Eye Safety

Find out how to select the right eye protection, wear it, how it works, how to care for it and more.

It only takes a small accident to cause irreparable damage to your eyes.

Since 2015 in Construction, ACC has received an average of 2,600 eye related claims per year. Many of those injured are left with long-term impaired vision and some are blinded.

Workplace eye injuries cost New Zealand more than $3 million every year – a figure which does not take into account lost productivity.

Under the Health and Safety at Work Act, employers are required to provide appropriate personal protective equipment, such as eye protection, where there is a risk of eye injury. They must also ensure workers are trained in when and how to use their eye protection, as well as how to maintain it. Workers must wear eye protection if required to by their employer and the request is reasonable.

Follow these steps to reduce the risk of eye injuries:

When to wear eye protection:
  • Always assess the risk of work to determine if eye protection is necessary – can the risk be eliminated using other controls? What is the severity of the risk and the potential eye damage?
  • Even if not carrying out a task with an obvious eye hazard, you may be at risk from others nearby. Always have your eye protection with you and if in doubt – wear it.
  • Remember to protect others from your welding work and never watch any welding processes unless wearing suitable eye protection.
  • Always wear eye protection when compressed air, hazardous substances, cartridge-fired tools, power tools, power washers, hand tools such as chisels are in use.
  • Think about whether the work requires high impact protection.
  • Some work will require full face shield protection.
Maintenance and use:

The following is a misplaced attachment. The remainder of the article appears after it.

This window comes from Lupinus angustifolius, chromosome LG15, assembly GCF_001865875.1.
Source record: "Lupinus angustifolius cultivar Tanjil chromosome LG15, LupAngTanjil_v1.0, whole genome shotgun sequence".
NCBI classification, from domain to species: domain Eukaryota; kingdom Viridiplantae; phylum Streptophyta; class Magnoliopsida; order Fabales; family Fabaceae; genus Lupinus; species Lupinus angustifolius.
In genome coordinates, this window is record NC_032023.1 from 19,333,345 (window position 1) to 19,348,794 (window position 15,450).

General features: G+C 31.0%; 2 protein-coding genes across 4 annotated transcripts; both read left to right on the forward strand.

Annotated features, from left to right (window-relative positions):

• Ensure eye protection provided fits comfortably and is suitable for the job.
  • Look after any eye protection provided - keep it clean and store it in a soft case.
  • Report and replace any lost, damaged, or unserviceable eye protection
  • Make sure the eye protection fully covers the eyes.
  • If needed, invest in prescription eye protection.
What should you do if you do receive an eye injury?
  • Seek medical assistance should you get something in your eye or receive any sort of eye injury.  Avoid rubbing the eye, as this can make it worse. Minor irritations can be treated by flushing the eye with sterile water (from a first aid kit).
  • Record injury in accident register
  • Ensure your supervisor is aware of the injury

Choosing the right eye protection

 Hazard  Examples  Protection
 Thrown   particles  Grinding, blasting, flying objects.  Goggles or glasses with side shield and faceshield
 Thrown   objects  Chipping operations, demolition; flying nuts, bolts and springs  High-impact face shields and goggles
 Splashes  Molten metals, hot or very cold liquids, corrosive liquids, chemicals         or detergents  Goggles and masks
 Dusts  Powdered materials, abrasives, dry organic materal, chemicals   and     some corrosives.  Light goggles
 Fumes  Potentially corrosive or irritant - may be produced by hot   materials,       chemical reagents or automotive exhaust fumes.  Goggles and masks
 Radiation  Welding glare, furnace work or laser radiation  Googles, visors, hand-held shields, specific   wavelength filter lenses, faceshields